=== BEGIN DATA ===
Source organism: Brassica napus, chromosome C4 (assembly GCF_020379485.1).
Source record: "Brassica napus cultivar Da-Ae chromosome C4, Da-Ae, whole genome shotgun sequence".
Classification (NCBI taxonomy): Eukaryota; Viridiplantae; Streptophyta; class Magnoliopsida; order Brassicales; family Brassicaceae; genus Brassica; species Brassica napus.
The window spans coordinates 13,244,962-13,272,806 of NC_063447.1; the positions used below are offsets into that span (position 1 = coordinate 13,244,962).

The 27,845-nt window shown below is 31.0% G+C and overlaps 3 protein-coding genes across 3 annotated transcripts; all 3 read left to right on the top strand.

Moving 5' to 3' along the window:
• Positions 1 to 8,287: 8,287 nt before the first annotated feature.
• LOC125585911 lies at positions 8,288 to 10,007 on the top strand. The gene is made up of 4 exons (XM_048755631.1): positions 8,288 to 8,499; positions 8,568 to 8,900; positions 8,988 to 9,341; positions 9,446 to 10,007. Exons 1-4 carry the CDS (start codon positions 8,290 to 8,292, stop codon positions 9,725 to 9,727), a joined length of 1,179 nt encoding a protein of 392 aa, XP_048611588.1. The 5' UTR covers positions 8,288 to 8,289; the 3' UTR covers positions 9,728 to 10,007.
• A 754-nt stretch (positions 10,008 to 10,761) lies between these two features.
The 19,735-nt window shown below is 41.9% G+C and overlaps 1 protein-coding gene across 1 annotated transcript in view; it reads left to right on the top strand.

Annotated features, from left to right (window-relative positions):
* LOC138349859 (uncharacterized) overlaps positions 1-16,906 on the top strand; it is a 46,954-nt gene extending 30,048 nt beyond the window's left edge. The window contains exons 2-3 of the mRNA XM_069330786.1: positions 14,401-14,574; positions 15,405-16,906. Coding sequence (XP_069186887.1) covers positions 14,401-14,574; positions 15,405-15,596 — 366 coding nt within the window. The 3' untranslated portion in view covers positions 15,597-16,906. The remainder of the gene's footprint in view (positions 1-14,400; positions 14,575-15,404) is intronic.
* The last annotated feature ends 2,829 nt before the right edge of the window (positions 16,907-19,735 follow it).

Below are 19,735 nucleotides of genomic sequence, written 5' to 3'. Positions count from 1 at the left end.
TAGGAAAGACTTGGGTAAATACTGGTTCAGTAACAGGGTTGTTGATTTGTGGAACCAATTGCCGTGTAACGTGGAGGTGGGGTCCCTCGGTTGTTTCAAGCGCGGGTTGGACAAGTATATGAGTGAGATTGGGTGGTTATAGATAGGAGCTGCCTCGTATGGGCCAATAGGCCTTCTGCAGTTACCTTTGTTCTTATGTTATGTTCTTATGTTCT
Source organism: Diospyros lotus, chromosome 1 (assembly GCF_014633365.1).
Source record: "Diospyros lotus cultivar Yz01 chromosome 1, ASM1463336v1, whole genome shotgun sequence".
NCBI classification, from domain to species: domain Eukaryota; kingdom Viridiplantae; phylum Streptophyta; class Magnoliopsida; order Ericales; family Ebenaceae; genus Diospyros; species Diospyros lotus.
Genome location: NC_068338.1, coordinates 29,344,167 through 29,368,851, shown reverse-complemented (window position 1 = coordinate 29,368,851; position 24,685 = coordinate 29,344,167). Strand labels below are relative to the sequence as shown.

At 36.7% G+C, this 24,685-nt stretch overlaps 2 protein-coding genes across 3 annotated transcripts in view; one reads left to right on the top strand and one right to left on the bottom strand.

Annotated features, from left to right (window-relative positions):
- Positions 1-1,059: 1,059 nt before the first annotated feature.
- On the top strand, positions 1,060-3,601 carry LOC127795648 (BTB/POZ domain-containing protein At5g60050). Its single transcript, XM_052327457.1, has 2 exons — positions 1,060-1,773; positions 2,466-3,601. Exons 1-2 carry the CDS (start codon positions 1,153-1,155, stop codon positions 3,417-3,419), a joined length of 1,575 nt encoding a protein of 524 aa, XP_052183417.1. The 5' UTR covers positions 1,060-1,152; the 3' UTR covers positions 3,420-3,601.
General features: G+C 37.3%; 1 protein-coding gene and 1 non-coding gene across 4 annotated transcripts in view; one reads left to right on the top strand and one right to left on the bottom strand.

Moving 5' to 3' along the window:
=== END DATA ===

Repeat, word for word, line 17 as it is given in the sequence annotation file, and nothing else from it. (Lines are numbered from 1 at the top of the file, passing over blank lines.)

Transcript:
Source record: "Diospyros lotus cultivar Yz01 chromosome 1, ASM1463336v1, whole genome shotgun sequence".